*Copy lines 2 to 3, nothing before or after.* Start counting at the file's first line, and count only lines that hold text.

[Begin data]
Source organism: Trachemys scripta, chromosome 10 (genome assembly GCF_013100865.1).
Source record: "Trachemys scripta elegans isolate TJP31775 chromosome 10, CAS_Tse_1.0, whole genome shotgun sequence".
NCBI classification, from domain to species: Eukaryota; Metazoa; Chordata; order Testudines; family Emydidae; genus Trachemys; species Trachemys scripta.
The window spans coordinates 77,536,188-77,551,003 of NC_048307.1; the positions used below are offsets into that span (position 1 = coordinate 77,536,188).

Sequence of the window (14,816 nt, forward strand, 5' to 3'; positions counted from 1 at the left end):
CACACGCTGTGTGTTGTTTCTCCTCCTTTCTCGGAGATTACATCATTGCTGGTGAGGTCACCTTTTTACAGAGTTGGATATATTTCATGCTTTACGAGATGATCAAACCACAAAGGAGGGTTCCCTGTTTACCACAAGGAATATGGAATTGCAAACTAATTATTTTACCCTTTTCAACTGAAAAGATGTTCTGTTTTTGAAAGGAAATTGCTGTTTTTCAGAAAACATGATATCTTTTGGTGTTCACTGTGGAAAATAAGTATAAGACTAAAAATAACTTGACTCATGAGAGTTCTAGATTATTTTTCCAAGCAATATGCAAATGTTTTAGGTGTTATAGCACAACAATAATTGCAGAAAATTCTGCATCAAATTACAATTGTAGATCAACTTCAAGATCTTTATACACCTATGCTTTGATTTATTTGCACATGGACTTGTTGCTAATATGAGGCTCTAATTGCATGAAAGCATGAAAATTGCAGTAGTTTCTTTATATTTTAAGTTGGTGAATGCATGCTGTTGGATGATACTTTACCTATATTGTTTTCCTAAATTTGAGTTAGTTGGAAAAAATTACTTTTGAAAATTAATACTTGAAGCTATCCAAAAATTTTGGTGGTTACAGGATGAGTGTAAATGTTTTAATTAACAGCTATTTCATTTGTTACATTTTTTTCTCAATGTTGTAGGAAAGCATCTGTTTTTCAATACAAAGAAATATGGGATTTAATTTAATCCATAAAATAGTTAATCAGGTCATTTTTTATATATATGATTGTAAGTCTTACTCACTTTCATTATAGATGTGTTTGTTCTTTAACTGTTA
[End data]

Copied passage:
Source record: "Trachemys scripta elegans isolate TJP31775 chromosome 10, CAS_Tse_1.0, whole genome shotgun sequence".
NCBI classification, from domain to species: Eukaryota; Metazoa; Chordata; order Testudines; family Emydidae; genus Trachemys; species Trachemys scripta.